Money as a motivator isn’t new or news but money can be an enticement that goes beyond our general welfare. That explains bank robbers, thieves, and Wall Street shenanigans. It also explains why Apple will never add this feature to Mac, iPhone, or iPad.
Privacy Is A Variable
Thanks to the digital age we live in an era of unprecedented snooping into our private lives; from the government to Google and everywhere in between.
We’re being tracked. Privacy, in a form we probably would prefer to be the norm if we simply stop to think about it, no longer exists.
Technology is being used to track our email, our browsing locations, our phone calls, our purchases and transactions, where we walk and drive, and now, thanks to Apple, we’re being tracked as we walk around in a store.
Beyond the federal government’s security paranoia, the likes of Google and Facebook, and, yes, even Apple, have a vested interest in tracking what we do, where we go, what we buy, view, listen to, or write.
Vested interest? Money. It’s all about money. The diminishing of personal privacy by technology can be traced back to money. Google makes money by tracking us and selling or using the data to enhance their ads.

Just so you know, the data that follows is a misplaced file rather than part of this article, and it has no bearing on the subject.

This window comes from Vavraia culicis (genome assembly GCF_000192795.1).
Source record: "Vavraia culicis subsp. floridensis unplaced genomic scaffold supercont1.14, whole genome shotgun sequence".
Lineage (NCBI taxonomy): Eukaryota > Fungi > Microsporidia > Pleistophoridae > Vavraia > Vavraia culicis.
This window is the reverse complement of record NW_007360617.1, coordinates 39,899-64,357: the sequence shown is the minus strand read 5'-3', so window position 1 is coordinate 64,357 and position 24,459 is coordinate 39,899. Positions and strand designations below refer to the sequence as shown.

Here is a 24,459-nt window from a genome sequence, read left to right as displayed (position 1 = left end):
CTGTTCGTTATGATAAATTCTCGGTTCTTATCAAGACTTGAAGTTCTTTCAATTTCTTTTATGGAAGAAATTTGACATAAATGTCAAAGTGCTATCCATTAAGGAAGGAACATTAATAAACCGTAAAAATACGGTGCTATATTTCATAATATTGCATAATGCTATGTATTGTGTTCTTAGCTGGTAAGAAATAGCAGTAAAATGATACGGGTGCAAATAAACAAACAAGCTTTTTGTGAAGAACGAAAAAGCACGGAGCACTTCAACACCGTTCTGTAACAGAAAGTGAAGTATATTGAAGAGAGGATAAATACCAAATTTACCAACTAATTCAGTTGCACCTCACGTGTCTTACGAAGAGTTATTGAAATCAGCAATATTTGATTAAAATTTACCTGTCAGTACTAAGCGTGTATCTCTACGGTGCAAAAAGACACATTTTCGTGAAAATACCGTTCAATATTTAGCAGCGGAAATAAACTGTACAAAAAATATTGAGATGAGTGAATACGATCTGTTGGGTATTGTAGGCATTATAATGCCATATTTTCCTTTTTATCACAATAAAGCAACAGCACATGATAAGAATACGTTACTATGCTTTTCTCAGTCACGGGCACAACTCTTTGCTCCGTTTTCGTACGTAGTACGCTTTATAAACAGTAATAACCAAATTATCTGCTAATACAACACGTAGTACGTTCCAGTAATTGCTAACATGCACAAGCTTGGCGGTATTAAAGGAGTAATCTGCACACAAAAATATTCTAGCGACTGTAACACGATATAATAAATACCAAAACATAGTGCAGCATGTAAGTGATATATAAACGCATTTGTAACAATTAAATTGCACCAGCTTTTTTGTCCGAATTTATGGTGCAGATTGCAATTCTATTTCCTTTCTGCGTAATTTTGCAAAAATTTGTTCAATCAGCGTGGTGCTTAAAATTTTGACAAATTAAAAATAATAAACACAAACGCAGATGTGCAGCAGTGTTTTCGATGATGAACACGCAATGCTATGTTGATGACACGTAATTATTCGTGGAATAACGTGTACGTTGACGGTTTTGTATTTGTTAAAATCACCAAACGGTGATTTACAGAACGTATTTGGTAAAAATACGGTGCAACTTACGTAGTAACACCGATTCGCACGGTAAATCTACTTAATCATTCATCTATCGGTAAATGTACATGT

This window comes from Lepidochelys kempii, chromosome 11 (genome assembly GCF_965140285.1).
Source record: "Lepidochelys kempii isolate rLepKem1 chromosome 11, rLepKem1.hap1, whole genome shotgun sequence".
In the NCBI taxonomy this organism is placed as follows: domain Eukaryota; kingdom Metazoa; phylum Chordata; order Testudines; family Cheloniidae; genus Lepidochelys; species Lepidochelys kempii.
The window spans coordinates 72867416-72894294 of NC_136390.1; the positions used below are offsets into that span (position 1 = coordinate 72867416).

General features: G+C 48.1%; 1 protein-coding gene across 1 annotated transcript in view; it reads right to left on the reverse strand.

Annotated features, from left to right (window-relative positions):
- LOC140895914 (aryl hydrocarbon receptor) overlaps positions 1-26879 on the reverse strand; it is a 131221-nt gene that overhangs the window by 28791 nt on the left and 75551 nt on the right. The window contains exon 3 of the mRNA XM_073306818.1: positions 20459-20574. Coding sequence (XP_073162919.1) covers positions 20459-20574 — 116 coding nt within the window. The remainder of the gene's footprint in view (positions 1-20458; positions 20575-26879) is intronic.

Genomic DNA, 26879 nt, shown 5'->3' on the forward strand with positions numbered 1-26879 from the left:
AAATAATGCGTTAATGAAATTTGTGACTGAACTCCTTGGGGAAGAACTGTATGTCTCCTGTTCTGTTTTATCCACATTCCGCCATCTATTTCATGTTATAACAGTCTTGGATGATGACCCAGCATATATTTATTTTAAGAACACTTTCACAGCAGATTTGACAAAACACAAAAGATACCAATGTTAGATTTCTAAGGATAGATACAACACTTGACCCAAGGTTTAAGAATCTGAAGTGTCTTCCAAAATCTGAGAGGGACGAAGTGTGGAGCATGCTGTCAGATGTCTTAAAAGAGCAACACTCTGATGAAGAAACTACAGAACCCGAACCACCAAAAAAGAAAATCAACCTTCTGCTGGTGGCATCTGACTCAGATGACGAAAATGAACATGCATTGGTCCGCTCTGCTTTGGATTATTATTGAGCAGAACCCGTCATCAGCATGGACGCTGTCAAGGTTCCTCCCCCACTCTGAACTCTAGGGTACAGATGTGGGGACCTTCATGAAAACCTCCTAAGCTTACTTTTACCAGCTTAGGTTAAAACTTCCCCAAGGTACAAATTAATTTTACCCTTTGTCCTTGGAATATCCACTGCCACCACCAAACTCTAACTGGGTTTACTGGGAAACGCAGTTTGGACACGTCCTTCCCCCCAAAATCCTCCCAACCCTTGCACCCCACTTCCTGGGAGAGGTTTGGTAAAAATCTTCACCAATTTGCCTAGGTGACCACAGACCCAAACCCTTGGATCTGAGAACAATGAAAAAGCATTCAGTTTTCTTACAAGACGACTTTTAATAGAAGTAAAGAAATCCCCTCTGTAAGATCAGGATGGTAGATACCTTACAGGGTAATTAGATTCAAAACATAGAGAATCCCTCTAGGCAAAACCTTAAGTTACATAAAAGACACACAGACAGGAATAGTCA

How is Apple different from Google or the NSA? Not much, but true to form, Apple is more subtle about their intrusion upon our privacy. Privacy is relative. Privacy is a variable.
The government may want to know everything about us, including our intentions, but Google, Apple, et al, merely want enough information about us so they can make even more money. It’s as simple as that, and modern technology makes it easier for them to collect personal data, and that brings up opportunities to abuse that data (just as governments abuse their own authority).
What privacy feature will Apple never ever use?
The privacy switch. A button or setting on Mac, iPhone, and iPad which eliminates, to the degree possible in today’s technology, any sort of tracking of personal data, location, or activities that can be used by a third party.
I would like to see Apple come down hard and public on the side of complete personal privacy, or at least give customers more options to ensure a higher degree of privacy. That won’t happen. Apple makes too much money by helping to reduce our actual privacy, while feigning public interest in providing additional privacy and security.